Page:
It’s July 1st, and the Yankees are merely .500. Eight and a half games out of first place in the AL East, the majority of the fanbase is campaigning to sell during this year’s trade deadline to build for the future. This is a noble and sensible strategy, one that makes sense long term for the franchise. It gives New York a clear direction to go in, and a method to leap out of the rut of mediocrity that has plagued them over the last couple years.
However, giving in on this season is going to hurt fans more than they might expect. The idea of throwing away the rest of 2016 is easier to swallow when considering the light at the end of the tunnel, but the fruits of this strategy are far away. This harsh reality is independent of whether the Yankees sell in the next month, but fans may not realize that they are welcoming in an extended period of non-contention.
Unfortunately, the poor on-field product the Yankees have been trotting out this season won’t be improving in the coming year. Fans might want to look forward to next season, when Greg Bird is (probably) healthy and Aaron Judge is (probably) launching balls in the Bronx, but there’s a good chance 2017 is just as bad, if not worse, than 2016.
Although there is the possibility of Brian Cashman making something out of nothing in a trade and Hal Steinbrenner deciding to give the Yankees a free agent budget after allowing last offseason to pass without a single signing, the overwhelming odds lie in the Yankees only getting worse over the next couple of months.
Perhaps most back-breaking will be the loss of their best hitter, Carlos Beltran. The 39-year old may be a zero with the glove, but he’s anything but at the plate. His 136 wRC+ is 30 points better than anyone else on the Yankees, and Beltran also leads the team in home runs, batting average, slugging percentage, and WAR. Without him, the Yankees have just one hitter whose bat is above league average (Brian McCann) and a hopeless offense. Consider the Yankees, who have scored the seventh least runs in all of baseball, without their top bat. It’s an ugly reality.
Yes, this loss will be mitigated some by the impending major league debut by top prospect Aaron Judge. The 6’7” behemoth leads the International League in home runs and has taken a substantial step forward in his second taste of Triple-A. Still, to expect Judge to come close to reaching the lofty standards Beltran set this season is simply unrealistic.
By BaseRuns, a metric from FanGraphs, the Yankees should be 34-44. Instead, they’re at .500. This can be attributed to the team’s special bullpen, one that has been the Yankees’ lone strength this season. Next season, that lone strength will be considerably weakened. Aroldis Chapman, the controversial flamethrower who was acquired by the team this winter, is set to depart this offseason via free agency, though he could very easily be dealt prior to the trade deadline.
With the loss of Chapman (assuming he isn’t signed to an extension, which we can only hope doesn’t occur), the Yankees bullpen is made up of Dellin Betances, Andrew Miller, and…that’s about it. This doesn’t even take into account the possibility that Miller is also traded, which wouldn’t be surprising considering how interested the market is in elite relievers.
Also set to leave the Yankees are Mark Teixeira and Ivan Nova. Neither will be particularly missed, especially Teixeira at this point, though Nova is capable of providing quality innings of long relief to keep the Yankees in games. Without Nova, there aren’t many other options. Of course, Teixeira will be replaced with Greg Bird, which is something to look forward to. Bird was electrifying in his rookie season and boasts impressive offensive potential, though he also brings risk in the form of major shoulder surgery that cost him all of 2016.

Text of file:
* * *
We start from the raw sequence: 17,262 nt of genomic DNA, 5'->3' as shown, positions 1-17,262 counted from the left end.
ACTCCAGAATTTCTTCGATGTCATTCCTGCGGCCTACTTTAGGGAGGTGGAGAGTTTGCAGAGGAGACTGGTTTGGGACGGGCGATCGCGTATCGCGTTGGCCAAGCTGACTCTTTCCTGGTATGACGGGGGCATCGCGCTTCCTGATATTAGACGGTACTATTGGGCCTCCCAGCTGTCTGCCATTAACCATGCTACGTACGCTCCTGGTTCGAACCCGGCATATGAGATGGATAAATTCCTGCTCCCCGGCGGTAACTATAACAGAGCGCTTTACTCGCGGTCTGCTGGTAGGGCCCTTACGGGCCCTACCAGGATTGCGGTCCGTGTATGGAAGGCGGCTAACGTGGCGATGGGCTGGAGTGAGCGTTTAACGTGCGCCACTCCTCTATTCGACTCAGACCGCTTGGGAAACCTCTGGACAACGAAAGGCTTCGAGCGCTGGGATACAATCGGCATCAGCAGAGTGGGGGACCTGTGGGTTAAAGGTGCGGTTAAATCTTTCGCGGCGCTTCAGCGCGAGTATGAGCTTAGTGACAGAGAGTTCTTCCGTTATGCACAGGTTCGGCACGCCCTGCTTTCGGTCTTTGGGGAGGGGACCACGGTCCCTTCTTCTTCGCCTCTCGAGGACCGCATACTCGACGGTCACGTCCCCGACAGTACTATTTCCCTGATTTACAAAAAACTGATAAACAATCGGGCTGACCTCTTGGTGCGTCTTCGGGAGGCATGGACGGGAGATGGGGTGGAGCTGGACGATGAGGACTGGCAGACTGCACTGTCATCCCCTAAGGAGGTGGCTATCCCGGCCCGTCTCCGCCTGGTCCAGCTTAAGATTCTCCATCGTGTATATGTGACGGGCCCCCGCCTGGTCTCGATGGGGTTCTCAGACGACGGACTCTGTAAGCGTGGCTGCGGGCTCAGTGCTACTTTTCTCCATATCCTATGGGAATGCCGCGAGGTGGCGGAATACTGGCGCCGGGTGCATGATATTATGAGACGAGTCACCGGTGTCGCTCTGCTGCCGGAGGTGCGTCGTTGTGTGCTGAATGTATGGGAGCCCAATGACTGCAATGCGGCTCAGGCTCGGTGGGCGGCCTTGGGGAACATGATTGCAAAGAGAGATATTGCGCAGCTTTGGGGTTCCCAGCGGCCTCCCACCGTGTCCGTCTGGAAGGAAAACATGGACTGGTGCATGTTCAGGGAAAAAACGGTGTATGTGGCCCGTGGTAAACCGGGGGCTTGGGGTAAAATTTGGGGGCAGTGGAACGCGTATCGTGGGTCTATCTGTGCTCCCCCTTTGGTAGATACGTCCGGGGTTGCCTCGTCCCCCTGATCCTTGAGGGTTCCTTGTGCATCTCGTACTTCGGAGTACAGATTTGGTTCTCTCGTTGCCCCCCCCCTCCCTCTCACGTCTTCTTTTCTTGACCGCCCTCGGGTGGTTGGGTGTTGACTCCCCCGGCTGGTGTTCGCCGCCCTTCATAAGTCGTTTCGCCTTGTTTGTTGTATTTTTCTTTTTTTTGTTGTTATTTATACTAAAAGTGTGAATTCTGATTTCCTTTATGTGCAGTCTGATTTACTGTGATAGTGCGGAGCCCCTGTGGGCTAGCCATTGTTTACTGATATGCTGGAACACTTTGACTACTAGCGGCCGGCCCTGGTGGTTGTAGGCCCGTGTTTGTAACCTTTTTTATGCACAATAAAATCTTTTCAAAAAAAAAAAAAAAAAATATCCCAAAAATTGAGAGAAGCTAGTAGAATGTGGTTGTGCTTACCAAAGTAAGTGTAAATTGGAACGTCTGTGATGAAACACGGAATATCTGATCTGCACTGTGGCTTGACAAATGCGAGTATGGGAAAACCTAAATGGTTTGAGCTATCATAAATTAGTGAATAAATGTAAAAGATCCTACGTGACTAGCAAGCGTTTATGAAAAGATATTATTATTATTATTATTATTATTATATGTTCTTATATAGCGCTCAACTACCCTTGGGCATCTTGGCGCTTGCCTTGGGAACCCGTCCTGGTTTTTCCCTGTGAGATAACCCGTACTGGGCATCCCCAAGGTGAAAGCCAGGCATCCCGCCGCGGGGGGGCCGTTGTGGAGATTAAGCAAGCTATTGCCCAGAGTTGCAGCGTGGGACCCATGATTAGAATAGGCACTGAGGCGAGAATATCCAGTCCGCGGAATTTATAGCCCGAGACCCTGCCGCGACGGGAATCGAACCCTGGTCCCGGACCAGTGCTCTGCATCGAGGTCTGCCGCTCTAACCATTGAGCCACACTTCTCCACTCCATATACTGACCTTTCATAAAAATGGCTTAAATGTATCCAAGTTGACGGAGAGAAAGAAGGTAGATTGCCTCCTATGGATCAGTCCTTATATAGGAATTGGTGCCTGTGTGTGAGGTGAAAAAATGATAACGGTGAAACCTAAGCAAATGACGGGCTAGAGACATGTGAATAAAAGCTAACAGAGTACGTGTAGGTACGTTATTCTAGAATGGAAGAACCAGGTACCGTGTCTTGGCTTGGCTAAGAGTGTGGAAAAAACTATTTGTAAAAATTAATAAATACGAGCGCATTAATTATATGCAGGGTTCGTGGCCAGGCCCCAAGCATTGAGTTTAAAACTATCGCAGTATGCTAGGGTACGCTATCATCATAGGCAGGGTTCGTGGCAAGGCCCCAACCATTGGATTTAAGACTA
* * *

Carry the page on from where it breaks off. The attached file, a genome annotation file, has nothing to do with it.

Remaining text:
Beyond these departures, there’s an inevitable decline that is to be expected from some of the Yankees’ roster. Among the 32+ year olds whose best years are probably behind them are Brett Gardner, Jacoby Ellsbury, Chase Headley, and Brian McCann. Regression is almost a given with CC Sabathia, and a bounceback from Alex Rodriguez would be unprecedented.
There are a couple players who could see improvement at the big league level, such as Didi Gregorius, Rob Refsnyder, and Aaron Hicks, but that won’t be enough to offset players leaving and declining. Nobody else on the roster is likely to get better (one might suggest Nathan Eovaldi or Michael Pineda, though the wait for them to ‘break out’ will be two-plus years and counting by then), so this doesn’t have the look of a team that can improve.
Given the Yankees’ current state, there’s a much better chance of them selling and letting players depart via free agency than the opposite approach. With that in mind, the only way for the Yankees to improve would be from within the organization. As mentioned earlier, Greg Bird will be back, which could be a big boost to the offense, but Aaron Judge is probably a downgrade from Carlos Beltran. Gary Sanchez and Bryan Mitchell could be in the big leagues, but Sanchez will be part-time player and Mitchell had a 6.37 ERA in 2015.
In the long term, all these young players could be key pieces on a successful team. On the other hand, you have to wonder just how much these players will help short term. Getting excited about the future of the Yankees is perfectly reasonable, but expecting them to turn around a mediocre team is anything but. It’s really hard to hear, but weathering the storm of a disappointing 2016 won’t yield a rainbow next season. Maybe 2018 will be better, but the Yankees are most likely going to be selling later this season and won’t be buying in the winter or next season. There is a light at the end of the tunnel in New York, but the Yankees won’t reach it for a while.